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Pomona, CA 91768

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Julie’s Jar, “Can People Blossom?”

~Can People Blossom?~

There is a very long tradition of reading the Bible daily through a schedule of readings called the Daily Office. The reading for the morning of Feb. 1, included Psalm 72. It’s a royal psalm, exhorting the king to “defend the cause of the poor people, give deliverance to the needy,” among other justice making activities. The psalm expresses hope in the success and good fame of the king and his genuine care for the weakest in his kingdom.

One of the expressed hopes is this: “may people blossom in the cities like the grass of the field.” What are the conditions that make it possible for people to blossom?

The current conditions of most cities in the world, including our own country, provide conditions that are more like a toxic soup of pollution and stress. Plant life doesn’t do well when the soil in which it grows and the water it takes in is laced with toxic substances that leach into the ground and settle from the sky. People life is the same. Plant life doesn’t do well when the sun is crowded out and there is inadequate space to grow. People life is the same. Plant life doesn’t do well when it is choked out by concrete and asphalt. People life is the same.

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Rural, country life is not possible in the city, but healthful living is. Industry, transportation and more continue to be allotted a pass for the sake of the proverbial bottom line. In 1994, John Elkington coined the phrase, “the triple bottom line”: profit, people, planet. All these must be held in balance in order to sustain all three.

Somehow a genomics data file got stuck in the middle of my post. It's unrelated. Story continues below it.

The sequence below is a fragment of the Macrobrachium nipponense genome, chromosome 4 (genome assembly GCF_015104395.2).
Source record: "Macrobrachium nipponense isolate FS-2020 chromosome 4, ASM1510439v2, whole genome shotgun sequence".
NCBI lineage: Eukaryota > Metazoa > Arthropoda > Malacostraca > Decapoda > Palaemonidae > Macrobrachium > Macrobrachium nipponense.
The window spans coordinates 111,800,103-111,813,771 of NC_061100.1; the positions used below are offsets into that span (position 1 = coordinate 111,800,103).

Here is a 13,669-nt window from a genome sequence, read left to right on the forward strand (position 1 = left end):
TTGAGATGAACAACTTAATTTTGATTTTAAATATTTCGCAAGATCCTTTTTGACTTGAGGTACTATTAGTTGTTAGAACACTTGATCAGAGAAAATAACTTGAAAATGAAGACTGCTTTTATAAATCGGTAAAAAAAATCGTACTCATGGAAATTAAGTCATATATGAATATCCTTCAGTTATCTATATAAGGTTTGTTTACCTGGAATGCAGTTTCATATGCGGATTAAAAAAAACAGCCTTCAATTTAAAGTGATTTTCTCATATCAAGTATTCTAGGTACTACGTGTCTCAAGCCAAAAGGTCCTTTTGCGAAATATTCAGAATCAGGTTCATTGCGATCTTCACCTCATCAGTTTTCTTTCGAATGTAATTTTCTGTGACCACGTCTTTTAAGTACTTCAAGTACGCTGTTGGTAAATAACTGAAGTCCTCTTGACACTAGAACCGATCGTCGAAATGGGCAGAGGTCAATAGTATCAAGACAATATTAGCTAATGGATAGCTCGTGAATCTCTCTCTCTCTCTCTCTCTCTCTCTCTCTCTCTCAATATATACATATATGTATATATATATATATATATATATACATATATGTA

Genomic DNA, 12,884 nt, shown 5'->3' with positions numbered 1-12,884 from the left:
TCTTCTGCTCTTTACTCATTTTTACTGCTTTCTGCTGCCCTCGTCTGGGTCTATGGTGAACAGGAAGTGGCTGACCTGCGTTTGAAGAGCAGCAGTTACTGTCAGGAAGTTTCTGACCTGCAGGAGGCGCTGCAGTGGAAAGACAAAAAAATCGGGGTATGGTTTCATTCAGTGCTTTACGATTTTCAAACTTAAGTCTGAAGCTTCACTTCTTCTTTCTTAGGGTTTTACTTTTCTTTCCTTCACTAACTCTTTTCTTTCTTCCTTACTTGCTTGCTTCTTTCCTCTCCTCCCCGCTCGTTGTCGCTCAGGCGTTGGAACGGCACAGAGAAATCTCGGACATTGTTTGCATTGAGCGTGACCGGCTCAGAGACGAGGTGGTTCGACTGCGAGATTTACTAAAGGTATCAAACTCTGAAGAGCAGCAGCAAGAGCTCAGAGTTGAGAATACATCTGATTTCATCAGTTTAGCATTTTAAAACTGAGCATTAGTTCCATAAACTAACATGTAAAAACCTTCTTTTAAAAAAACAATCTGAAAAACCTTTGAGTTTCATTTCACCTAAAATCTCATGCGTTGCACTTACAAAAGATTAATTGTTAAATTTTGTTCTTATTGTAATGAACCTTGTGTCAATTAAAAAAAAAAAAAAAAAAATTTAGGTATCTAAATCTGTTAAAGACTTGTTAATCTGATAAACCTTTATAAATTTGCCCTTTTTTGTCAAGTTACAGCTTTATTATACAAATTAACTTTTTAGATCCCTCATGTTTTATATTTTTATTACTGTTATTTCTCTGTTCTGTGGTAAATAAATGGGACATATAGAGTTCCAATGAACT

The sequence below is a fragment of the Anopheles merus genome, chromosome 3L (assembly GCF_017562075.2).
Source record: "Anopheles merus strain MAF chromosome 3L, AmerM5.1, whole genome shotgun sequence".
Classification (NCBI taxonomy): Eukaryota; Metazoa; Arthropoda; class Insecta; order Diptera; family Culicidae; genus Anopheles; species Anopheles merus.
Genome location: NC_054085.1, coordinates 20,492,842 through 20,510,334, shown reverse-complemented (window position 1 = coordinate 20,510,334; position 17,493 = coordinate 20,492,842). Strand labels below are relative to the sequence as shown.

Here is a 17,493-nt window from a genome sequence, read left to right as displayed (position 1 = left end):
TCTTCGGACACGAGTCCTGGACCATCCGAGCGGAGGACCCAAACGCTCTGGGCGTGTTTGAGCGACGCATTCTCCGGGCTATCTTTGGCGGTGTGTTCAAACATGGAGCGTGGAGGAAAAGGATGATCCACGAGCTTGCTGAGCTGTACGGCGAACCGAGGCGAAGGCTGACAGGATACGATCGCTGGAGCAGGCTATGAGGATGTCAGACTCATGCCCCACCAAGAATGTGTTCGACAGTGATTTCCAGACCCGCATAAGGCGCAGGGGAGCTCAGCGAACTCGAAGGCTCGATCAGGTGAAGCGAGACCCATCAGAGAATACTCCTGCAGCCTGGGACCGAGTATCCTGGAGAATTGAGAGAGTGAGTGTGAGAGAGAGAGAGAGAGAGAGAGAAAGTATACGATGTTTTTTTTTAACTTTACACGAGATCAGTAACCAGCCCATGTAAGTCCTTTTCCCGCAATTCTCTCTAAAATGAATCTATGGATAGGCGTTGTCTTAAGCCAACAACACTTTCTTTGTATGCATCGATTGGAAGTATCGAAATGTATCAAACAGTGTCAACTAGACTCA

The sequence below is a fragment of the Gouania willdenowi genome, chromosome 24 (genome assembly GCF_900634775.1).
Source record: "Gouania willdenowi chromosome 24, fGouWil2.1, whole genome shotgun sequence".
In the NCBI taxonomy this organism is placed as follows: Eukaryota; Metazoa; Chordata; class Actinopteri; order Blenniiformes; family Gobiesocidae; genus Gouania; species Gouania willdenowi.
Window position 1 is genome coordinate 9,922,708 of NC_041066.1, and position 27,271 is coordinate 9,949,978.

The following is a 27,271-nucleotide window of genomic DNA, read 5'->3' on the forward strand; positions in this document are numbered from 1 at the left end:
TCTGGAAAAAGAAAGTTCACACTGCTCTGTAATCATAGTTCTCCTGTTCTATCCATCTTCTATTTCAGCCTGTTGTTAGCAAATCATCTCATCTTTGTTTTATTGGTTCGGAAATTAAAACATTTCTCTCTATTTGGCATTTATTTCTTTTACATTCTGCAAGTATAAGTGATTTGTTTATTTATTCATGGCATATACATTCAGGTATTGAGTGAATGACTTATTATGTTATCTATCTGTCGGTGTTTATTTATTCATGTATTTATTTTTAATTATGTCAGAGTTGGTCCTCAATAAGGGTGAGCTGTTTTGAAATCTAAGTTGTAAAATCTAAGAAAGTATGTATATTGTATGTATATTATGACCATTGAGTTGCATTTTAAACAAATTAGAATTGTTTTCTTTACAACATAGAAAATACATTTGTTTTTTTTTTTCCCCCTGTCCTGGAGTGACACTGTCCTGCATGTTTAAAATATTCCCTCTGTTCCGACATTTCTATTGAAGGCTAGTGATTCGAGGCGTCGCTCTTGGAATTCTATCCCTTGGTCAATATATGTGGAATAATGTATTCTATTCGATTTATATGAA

In 1952, an estimated 4000 Londoners died because of a toxic fog that blanketed the city for 5 days. The combination of fog, soot from coal burning industry, emissions from railroad and vehicles was deadly. Fortunately, nations have slowly been working to make the air we breathe less toxic. It gives me pause to wonder why there isn’t more urgency to make the air we breathe not simply less toxic, but more healthy given we know how much it costs in terms of health care, let alone the heart ache.

The frame the psalmist gives us is that people should blossom, even in the city. We don’t get a pass on providing each other a safe place to live because it happens to be in the city. FCC Pomona planted over 20 trees on our campus to provide food for hungry people AND to mitigate air pollution. It’s a small step and one we celebrate. We are also committed to working with other people who value human life to make our communities healthier places to live, so all people can blossom in the city.

Born and raised in Southern California, Julie Roberts-Fronk serves as one of the co-pastors of First Christian Church, Pomona. When not preaching, she enjoys eating great food, gardening in her large vegetable garden and spending time with her family. Her regular series on the church blog, "Julie's Jar" is a thoughtful series of reflections on the Christian life and walk. She is a Reiki Master and incorporates much of that work into her ministry at FCC Pomona.
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